Archbishop of Canterbury Justin Welby, the former oil industry executive who leads the Anglican Church, has said investors must divest companies implicated in slavery in their supply chains once engagement has failed. And, borrowing a phrase from President Roosevelt, he said investors needed to wield a big stick with companies. “There will be cases where divestment is necessary,” Welby said in an interview with CNN. “There will be companies where however much you talk to them, however much their names are in the press, they say ‘no no no it’s not our business’ or ‘we can’t follow the supply chain’ or whatever. Then divestment is necessary. You start with engagement but then, in the words of a US President, you ‘talk softly and carry a big stick’.” Welby’s comments followed a gathering of global faith leaders at the Vatican where they signed a declaration to end modern slavery by 2020.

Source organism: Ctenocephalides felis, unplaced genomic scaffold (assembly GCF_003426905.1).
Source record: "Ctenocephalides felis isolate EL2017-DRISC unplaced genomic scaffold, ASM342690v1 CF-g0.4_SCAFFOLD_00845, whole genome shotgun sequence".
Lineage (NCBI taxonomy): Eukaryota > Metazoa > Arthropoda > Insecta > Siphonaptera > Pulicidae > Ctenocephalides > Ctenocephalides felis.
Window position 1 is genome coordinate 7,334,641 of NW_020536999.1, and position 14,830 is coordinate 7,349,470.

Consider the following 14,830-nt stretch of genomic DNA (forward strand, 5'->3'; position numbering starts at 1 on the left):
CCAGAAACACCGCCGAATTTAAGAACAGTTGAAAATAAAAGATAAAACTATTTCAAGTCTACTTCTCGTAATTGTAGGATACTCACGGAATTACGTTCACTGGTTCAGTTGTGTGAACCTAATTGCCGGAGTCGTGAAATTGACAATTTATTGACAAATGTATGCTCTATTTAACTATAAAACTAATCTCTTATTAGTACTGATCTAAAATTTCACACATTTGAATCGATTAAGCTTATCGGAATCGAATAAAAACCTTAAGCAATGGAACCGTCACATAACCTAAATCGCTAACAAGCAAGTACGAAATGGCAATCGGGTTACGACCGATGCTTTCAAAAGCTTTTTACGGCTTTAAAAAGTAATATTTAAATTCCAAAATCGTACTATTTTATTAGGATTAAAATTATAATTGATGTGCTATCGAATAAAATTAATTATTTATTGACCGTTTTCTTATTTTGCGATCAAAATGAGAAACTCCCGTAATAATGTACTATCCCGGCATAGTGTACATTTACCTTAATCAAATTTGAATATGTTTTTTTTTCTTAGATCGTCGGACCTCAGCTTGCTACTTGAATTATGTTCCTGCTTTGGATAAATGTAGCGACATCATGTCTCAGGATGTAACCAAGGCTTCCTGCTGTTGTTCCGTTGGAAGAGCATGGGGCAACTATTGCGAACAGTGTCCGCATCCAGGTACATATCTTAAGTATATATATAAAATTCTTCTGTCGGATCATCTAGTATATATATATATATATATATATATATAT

US pension funds, the St. Lucie County Fire District Firefighters’ Pension Trust Fund and the Fire and Police Retiree Health Care Fund have filed a class action lawsuit against Houston-based oil firm Cobalt International Energy. The complaint, filed on their behalf by Bernstein Litowitz Berger & Grossmann, alleges Cobalt gained access to wells in Angola by “partnering with shell companies in Angola that were partially owned by high-level Angolan officials” – putting it at risk for violations under the Foreign Corrupt Practices Act (FCPA). The suit follows an announcement by Cobalt in August that the SEC would escalate its investigation of the company by notifying if of enforcement proceedings (a ‘Wells Notice’). Announcement